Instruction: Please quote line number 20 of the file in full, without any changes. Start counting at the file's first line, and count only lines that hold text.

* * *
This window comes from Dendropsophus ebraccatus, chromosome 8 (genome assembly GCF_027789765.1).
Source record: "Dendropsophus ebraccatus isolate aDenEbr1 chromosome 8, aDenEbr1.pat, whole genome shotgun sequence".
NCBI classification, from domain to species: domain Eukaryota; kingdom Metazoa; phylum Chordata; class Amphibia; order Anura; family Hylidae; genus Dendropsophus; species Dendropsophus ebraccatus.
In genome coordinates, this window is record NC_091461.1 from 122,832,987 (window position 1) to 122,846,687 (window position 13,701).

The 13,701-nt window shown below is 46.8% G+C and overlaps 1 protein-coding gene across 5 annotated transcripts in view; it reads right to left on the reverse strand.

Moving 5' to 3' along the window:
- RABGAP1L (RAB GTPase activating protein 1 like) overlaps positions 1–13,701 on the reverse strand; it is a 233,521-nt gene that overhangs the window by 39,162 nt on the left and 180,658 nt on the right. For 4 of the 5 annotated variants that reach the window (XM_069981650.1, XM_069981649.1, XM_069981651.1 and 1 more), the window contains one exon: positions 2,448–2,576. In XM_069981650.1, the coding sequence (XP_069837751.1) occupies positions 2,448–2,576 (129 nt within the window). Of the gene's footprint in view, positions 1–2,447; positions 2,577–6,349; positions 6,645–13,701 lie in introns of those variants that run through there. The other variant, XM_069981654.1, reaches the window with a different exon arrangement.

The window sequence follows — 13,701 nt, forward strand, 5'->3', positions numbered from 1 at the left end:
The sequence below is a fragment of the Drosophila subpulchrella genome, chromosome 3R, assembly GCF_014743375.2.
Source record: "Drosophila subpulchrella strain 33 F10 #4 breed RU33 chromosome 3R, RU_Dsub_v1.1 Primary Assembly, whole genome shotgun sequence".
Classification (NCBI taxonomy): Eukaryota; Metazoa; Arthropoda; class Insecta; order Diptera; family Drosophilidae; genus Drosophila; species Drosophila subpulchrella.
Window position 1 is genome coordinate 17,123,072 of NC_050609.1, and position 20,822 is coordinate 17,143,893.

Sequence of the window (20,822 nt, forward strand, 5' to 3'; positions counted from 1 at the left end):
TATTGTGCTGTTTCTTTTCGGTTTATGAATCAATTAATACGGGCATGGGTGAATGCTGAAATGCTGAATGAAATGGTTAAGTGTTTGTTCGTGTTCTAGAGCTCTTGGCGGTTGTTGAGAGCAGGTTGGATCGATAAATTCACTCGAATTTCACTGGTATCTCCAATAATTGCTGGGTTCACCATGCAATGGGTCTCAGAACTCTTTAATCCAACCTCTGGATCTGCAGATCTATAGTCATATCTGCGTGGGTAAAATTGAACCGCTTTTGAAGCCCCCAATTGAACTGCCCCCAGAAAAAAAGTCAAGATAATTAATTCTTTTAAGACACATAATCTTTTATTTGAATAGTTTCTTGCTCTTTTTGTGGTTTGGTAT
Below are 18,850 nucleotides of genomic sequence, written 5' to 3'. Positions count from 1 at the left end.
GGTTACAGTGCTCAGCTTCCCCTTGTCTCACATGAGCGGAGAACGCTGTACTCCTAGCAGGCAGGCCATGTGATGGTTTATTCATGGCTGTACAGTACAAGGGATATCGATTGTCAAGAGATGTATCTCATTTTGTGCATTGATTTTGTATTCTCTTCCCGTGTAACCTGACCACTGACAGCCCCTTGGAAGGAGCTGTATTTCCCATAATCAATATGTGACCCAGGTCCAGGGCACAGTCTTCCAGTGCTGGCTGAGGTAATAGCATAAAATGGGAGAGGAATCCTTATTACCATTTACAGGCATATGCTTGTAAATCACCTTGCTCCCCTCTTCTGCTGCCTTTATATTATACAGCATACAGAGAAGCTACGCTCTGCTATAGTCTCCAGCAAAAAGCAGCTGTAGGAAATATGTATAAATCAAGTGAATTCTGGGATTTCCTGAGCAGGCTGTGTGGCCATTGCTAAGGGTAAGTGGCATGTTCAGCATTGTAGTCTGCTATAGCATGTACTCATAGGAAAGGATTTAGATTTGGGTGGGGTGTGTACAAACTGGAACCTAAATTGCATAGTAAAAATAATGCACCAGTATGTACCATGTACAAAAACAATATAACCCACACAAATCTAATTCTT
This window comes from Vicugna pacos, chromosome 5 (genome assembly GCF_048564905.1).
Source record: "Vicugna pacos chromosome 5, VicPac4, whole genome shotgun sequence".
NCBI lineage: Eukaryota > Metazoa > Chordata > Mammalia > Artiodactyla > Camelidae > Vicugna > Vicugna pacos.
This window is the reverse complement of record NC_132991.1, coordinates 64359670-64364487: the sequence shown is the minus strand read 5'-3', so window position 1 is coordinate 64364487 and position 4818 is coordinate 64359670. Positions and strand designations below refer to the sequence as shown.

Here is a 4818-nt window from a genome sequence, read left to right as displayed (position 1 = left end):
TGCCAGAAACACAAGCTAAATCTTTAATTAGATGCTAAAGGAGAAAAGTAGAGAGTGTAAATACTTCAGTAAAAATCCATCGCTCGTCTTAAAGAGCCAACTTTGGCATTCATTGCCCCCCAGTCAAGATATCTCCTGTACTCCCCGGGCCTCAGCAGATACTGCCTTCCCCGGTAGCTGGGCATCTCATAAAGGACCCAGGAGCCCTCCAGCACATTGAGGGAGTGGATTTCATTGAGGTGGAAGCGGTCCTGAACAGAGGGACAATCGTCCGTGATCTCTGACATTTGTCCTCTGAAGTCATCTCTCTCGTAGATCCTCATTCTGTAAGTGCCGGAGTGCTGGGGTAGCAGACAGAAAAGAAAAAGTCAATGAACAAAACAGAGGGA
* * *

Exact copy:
This window is the reverse complement of record NC_132991.1, coordinates 64359670-64364487: the sequence shown is the minus strand read 5'-3', so window position 1 is coordinate 64364487 and position 4818 is coordinate 64359670. Positions and strand designations below refer to the sequence as shown.